The Foundation Stone (Hebrew: אֶבֶן הַשְׁתִיָּיה ‘Even haŠəṯīyyā, literally "The Foundation Stone"; or simply סֶּלַע Selā‛, "Rock"), or the Noble Rock (Arabic: الصخرة المشرفة, romanized: al-Saḵrah al-Mušarrafah, lit. "The Noble Rock") is the rock at the centre of the Dome of the Rock in Jerusalem. It is also known as the Pierced Stone because it has a small hole on the southeastern corner that enters a cavern beneath the rock, known as the Well of Souls.
In traditional Jewish sources, it is considered the place from which the creation of the world began. The site was used by the Temple in Jerusalem; most classical Jewish sources agree it was the location of the Holy of Holies. If it was the site of the Holy of Holies, that would make this the holiest site in Judaism. Jewish tradition views the Holy of Holies as the spiritual junction of Heaven and Earth, the axis mundi, and is therefore the direction that Jews face when praying the Amidah. In modern academia, this is usually the consensus, however, overall there is no conclusive opinion on the matter.
ובילקוט שמעוני מובא: ולמה נקרא שמו של הקב"ה מקום שבכל מקום שהצדיקים עומדים שם הקב"ה נמצא שנאמר בכל המקום אשר אזכיר את שמי וגו´
בעדות המזרח נהוג לומר נוסח קצר יותר 'מן השמים תנוחמו'.
בראשונים כלל לא מופיע נוסח מסוים לניחום האבלים. היחיד שמזכיר נוסח ניחום אבלים הוא הרמב"ם, וכפי הנראה הנסוח הוא בהשפעת הנוסח ב'מסכת שמחות': "כיצד מנחמין את האבלים... האבלים עומדים לשמאל המנחמין וכל המנחמין באים אצל האבלים אחד אחד ואומרים להן תנוחמו מן השמים" (משנה תורה לרמב"ם, ספר שופטים, הלכות אבל, פרק י"ג, הלכות א'–ב').
יש שכתבו שכפי הנראה המקור לנוסח זה הוא בספר שבות יעקב של רבי יעקב ריישר:
גם באתי להודיע חידוש בדין, דאם אותן המתאבלים עמהם מנחמים את אבילם, יאמרו נוסח זה בזה הלשון: המקום ינחם אתכם ואותנו עם שאר אבלי ציון וירושלים
— שבות יעקב חלק ג סימן צח
יש שציינו לדברי הירושלמי שם מופיע נוסח קרוב לנוסח זה, לעניין ביקור חולים: "רבי יוסי אומר: המקום ירחם עליך בתוך חולי ישראל
“Whatever is, is in God, and nothing can be or be conceived without God”.
After stating his proof for God’s existence, Spinoza addresses who “God” is. Spinoza believed that God is “the sum of the natural and physical laws of the universe and certainly not an individual entity or creator”. Spinoza attempts to prove that God is just the substance of the universe by first stating that substances do not share attributes or essences, and then demonstrating that God is a “substance” with an infinite number of attributes, thus the attributes possessed by any other substances must also be possessed by God. Therefore, God is just the sum of all the substances of the universe. God is the only substance in the universe, and everything is a part of God. “Whatever is, is in God, and nothing can be or be conceived without God”. This concept of God is very similar to the Advaita Vedanta of Hinduism  This view was described by Charles Hartshorne as Classical Pantheism. Spinoza has also been described as an "Epicurean materialist", specifically in reference to his opposition to Cartesian mind-body dualism. This view was held by Epicureans before him, as they believed that atoms with their probabilistic paths were the only substance that existed fundamentally. Spinoza, however, deviated significantly from Epicureans by adhering to strict determinism, much like the Stoics before him, in contrast to the Epicurean belief in the probabilistic path of atoms, which is more in line with contemporary thought on quantum mechanics.
see also: https://core.ac.uk/download/pdf/131214415.pdf Cohen, Spinoza and the Nature of Pantheism, Yitzhak Y Melamed, John Hopkins University, 2018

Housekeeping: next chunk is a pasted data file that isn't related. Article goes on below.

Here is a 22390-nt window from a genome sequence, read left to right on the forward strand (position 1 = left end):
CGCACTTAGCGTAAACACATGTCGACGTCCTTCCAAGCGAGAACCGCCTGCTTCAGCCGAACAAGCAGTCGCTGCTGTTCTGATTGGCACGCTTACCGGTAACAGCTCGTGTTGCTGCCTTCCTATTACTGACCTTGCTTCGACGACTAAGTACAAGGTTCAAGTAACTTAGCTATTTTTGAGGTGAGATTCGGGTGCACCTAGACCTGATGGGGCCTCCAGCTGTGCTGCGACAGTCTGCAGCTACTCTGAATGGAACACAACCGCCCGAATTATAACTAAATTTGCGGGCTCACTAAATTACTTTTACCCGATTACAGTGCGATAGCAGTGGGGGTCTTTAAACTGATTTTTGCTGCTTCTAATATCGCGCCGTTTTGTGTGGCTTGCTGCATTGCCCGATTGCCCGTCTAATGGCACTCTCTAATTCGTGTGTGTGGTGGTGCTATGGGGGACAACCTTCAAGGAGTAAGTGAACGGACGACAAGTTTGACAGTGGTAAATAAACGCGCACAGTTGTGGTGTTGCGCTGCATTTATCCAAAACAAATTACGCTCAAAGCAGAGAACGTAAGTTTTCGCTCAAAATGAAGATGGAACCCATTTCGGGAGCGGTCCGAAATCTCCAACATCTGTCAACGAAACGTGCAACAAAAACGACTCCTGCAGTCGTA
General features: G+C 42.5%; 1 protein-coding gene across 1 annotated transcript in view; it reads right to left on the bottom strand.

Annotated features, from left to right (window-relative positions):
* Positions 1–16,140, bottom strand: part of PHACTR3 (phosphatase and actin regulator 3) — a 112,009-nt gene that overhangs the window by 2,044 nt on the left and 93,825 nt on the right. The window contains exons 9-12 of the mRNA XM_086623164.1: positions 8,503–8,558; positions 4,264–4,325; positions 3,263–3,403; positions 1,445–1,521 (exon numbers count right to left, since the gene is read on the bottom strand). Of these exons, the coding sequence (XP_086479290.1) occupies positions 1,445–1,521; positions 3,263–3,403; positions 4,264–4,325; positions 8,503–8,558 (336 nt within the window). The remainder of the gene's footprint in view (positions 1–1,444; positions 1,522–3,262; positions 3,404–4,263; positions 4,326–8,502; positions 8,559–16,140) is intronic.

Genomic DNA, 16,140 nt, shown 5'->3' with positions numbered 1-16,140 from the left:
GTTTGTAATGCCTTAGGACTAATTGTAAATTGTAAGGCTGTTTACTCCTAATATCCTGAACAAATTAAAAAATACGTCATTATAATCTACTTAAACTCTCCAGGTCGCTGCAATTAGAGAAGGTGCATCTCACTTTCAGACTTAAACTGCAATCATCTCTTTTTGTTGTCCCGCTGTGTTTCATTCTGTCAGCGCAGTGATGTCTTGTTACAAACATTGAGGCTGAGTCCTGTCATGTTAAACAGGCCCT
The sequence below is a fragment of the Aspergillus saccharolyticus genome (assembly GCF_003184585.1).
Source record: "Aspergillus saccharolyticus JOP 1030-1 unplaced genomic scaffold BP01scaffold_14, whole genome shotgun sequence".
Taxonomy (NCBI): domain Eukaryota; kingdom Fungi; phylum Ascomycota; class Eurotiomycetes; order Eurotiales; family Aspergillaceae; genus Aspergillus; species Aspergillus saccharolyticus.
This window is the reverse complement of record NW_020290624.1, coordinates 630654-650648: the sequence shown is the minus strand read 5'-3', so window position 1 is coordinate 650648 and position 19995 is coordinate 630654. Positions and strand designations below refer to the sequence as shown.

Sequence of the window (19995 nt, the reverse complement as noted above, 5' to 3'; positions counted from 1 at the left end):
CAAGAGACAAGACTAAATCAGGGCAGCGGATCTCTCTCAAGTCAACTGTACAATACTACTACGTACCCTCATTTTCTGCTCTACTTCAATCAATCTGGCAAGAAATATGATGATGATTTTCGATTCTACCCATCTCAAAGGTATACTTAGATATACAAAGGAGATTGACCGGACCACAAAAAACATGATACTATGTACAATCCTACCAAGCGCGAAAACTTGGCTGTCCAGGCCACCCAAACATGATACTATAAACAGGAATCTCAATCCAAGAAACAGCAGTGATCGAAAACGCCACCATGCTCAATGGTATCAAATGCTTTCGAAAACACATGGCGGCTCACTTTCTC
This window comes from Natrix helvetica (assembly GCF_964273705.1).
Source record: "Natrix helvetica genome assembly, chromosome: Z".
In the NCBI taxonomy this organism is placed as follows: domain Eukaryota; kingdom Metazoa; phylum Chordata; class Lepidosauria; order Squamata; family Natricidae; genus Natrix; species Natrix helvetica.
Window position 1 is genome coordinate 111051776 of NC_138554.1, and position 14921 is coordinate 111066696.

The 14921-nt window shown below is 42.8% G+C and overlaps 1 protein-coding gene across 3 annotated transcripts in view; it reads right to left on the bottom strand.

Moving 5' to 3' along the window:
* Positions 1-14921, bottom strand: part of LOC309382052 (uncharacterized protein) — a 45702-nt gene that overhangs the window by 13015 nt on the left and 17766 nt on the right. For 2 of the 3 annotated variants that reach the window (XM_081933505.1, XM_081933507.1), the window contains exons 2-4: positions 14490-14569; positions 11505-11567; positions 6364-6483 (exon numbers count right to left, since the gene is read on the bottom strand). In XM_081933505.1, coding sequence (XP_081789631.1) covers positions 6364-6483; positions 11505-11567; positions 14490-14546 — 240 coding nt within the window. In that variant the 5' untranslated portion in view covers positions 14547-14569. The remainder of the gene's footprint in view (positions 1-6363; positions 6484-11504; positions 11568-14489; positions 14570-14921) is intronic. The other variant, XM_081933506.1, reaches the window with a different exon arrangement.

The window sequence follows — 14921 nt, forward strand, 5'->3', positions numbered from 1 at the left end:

What Is Pantheism?
In order to establish a common ground, I suggest a working definition of
pantheism as the view that “whatever is, is in God.”
of claiming that finite things are parts of God, Spinoza consistently asserts
that finite things (as well as some infinite things) are modes of God. Call
this view substance-mode pantheism.17
Pantheism is sometimes distinguished from panentheism. I am familiar
with two clear manners of drawing this distinction. According to one, pantheism
asserts a symmetric dependence between God and the world of
finite things (a view sometimes expressed by the formula that “the world
is in God, and God is in the world”), while panentheism asserts an asymmetric
dependence of the world on God. (Thus, the midrashic formula, “God is the place of the world, but the world is not
His place” (Bereshit Rabbah, 68/9), seems to be a nice illustration of panentheism
according to the first way of drawing the distinction)
An alternative way to draw a distinction between pantheism and panentheism
is to say that pantheism asserts an identity between God and nature –
as the totality of bodies (and mental items) – while panentheism asserts that
all bodies (and thoughts) are in God, yet do not exhaust God – i. e., there
are some aspects or elements of God that are beyond physical (and mental)
He asserts: “Whatever
is, is in God, and nothing can be or be conceived without God.”20 If
we add to this his definitions of Substance21 and God,22 according to which
God is not dependent on anything else, we get the panentheist side of the
first distinction – i. e., that everything is in God and depends upon God, but
not the other way around.
facie, monotheism seems to be consistent with pantheism, since pantheism
may well (and in Spinoza’s case clearly does27) assert the existence of one
In medieval and early modern Kabbalah, pantheism and panentheism
are commonplace. Numerous Kabbalists endorsed the formula “God is
Nature” and issued unmistakable endorsements of pantheism or panentheism.
Thus, the Zohar states: “He surrounds all the worlds, and nothing
surrounds Him … There is nothing outside Him; He fills all the worlds,
and nothing else fills Him.”37 Similarly, the 16th-century Safed Kabbalist,
R. Moshe Cordovero, claims: “All is one and there is nothing separate from
him … all is included in Him and adheres to Him.”38